|Southwest Asia News Digest
Hersh: Salvadoran-Style Death Squads in Iraq
Iraq is in a civil war, meaning a Central-America-style civil war, with death squads, says investigative journalist Seymour Hersh. Hersh spoke at the University of Illinois on May 10, and then Democracy Now!'s Amy Goodman played his talk on the air and interviewed him. Hersh, a frequent contributor to the New Yorker, had many interesting things to say, but the most interesting was as follows.
Hersh said that Bush tries to create the appearance that he is uninvolved with the details of the Iraq war, but precisely the opposite is the case. Bush knows how important success in war is to the reputation of a President, and is extremely closely involved. Hersh says that there is a U.S. general (unnamed) who has 24-hour access to Bush so that he can always be on top of every detail.
U.S. strategy is to defeat the "insurgency" via a Central-America death-squad policy, using Saddam's recreated Mukhabarat intelligence service, tightly integrated with the U.S. Army, Marine Corps, and special forces.
A big deal was made of the destruction of Fallujah, yet now the U.S. military-Mukhabarat combination is continually engaged in a "Fallujah," in one Sunni city after another. The difference is that it is not being reported, because embedded reporters have been removed from the U.S. units involved.
This Salvador model explains the appointment of John Negroponte as Iraq Ambassador, after his earlier well-known role in coordinating Central American death squads. Negroponte's promotion to Director of National Intelligence was intended to give a still higher profile to this death-squad policy in Iraq, says Hersh. (See InDepth, "Calipari Death: Is Negroponte To Blame?" for related article.)
Likud Calls for Massive Assault on Gaza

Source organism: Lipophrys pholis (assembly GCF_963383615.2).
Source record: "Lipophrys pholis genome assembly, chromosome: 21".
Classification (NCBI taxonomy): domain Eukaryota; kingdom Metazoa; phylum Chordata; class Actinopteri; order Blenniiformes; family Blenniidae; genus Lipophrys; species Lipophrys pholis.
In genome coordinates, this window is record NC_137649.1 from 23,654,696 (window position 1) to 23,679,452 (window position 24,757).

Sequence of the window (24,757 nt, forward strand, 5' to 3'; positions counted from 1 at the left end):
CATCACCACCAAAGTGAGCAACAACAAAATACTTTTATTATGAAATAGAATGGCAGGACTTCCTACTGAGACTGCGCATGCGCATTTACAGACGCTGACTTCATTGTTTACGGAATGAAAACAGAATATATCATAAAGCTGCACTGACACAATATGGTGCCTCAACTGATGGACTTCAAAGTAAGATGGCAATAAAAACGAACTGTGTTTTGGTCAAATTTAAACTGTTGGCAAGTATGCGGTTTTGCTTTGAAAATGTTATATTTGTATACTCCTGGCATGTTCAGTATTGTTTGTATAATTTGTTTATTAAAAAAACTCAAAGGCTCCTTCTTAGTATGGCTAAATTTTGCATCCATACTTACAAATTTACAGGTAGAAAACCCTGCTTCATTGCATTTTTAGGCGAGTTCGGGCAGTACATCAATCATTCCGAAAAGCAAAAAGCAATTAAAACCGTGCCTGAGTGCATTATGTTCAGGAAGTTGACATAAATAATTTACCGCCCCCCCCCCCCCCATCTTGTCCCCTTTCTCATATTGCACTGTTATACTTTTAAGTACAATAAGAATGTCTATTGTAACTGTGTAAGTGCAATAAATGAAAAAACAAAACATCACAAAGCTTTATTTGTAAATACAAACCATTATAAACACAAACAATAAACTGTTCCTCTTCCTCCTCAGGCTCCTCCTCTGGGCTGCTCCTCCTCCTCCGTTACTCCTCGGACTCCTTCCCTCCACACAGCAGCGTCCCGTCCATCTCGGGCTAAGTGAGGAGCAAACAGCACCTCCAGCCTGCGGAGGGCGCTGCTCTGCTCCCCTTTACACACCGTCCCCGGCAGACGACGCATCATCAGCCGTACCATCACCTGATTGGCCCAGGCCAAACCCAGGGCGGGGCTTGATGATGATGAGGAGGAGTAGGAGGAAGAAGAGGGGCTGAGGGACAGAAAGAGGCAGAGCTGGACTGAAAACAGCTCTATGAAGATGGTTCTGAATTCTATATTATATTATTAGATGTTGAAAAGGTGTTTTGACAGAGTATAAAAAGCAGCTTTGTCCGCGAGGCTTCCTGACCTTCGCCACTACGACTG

As Palestinian National Authority President Mahmoud Abbas (Abu Mazen) was visiting China, Japan, and India, to seek support and financial assistance for a Palestinian state, the security situation in the Gaza Strip exploded between May 17 and May 20, with volleys of artillery fire from the Israeli Defense Forces, answered by mortar fire from Palestinian militants. By May 18, Israeli Prime Minister Ariel Sharon launched the first air attack on Palestinians in the Gaza Strip, since the tenuous ceasefire agreement was made at a Cairo meeting following the Palestinian elections, Jan. 9, 2005.
Extremist Likud Party member of the Knesset, Yuval Steinitz, then took the occasion to call for blood revenge against the Palestinians. "Israel should now embark on a Defensive Shield 2 operation in Gaza, in order to derail the Hamas's rise to power and the rehabilitation of terror infrastructures," Steinitz said. The Likud opposes both a Palestinian state, and Sharon's "Gaza disengagement."
The air assault on locations near the Israeli-Egyptian border, then led to mortar shells being fired at the Jewish settlements in Gaza, and in return, Israel killed one of those involved in the shelling. A total of 65 motor shells were fired, as well as Qassam rockets. No Israelis were hurt.
Israel claims that the shelling of Israelis by Hamas is a retaliation against the Fatah faction of the Palestinian Liberation Organization, after a Palestinian judge annulled the elections in Rafah in the Gaza Strip, where Hamas did very well. But this is a much too simple explanation.